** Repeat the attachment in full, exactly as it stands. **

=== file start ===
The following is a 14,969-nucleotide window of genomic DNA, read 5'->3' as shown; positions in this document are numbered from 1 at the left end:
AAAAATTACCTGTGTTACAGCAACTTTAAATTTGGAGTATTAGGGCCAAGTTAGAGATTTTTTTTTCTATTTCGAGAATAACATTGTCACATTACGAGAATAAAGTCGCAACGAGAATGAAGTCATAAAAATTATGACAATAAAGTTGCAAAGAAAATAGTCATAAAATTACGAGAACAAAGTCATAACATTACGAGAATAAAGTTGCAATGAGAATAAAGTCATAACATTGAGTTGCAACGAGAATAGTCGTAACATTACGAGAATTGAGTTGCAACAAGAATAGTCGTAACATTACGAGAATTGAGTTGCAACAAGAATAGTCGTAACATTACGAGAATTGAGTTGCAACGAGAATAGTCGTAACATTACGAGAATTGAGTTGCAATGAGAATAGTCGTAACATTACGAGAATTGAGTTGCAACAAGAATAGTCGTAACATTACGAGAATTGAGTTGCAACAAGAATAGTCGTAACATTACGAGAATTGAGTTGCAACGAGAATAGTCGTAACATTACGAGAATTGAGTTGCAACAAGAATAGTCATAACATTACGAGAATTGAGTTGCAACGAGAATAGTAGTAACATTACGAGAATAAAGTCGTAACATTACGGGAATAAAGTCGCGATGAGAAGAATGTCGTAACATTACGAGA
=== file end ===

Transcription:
The following is a 14,969-nucleotide window of genomic DNA, read 5'->3' as shown; positions in this document are numbered from 1 at the left end:
AAAAATTACCTGTGTTACAGCAACTTTAAATTTGGAGTATTAGGGCCAAGTTAGAGATTTTTTTTTCTATTTCGAGAATAACATTGTCACATTACGAGAATAAAGTCGCAACGAGAATGAAGTCATAAAAATTATGACAATAAAGTTGCAAAGAAAATAGTCATAAAATTACGAGAACAAAGTCATAACATTACGAGAATAAAGTTGCAATGAGAATAAAGTCATAACATTGAGTTGCAACGAGAATAGTCGTAACATTACGAGAATTGAGTTGCAACAAGAATAGTCGTAACATTACGAGAATTGAGTTGCAACAAGAATAGTCGTAACATTACGAGAATTGAGTTGCAACGAGAATAGTCGTAACATTACGAGAATTGAGTTGCAATGAGAATAGTCGTAACATTACGAGAATTGAGTTGCAACAAGAATAGTCGTAACATTACGAGAATTGAGTTGCAACAAGAATAGTCGTAACATTACGAGAATTGAGTTGCAACGAGAATAGTCGTAACATTACGAGAATTGAGTTGCAACAAGAATAGTCATAACATTACGAGAATTGAGTTGCAACGAGAATAGTAGTAACATTACGAGAATAAAGTCGTAACATTACGGGAATAAAGTCGCGATGAGAAGAATGTCGTAACATTACGAGA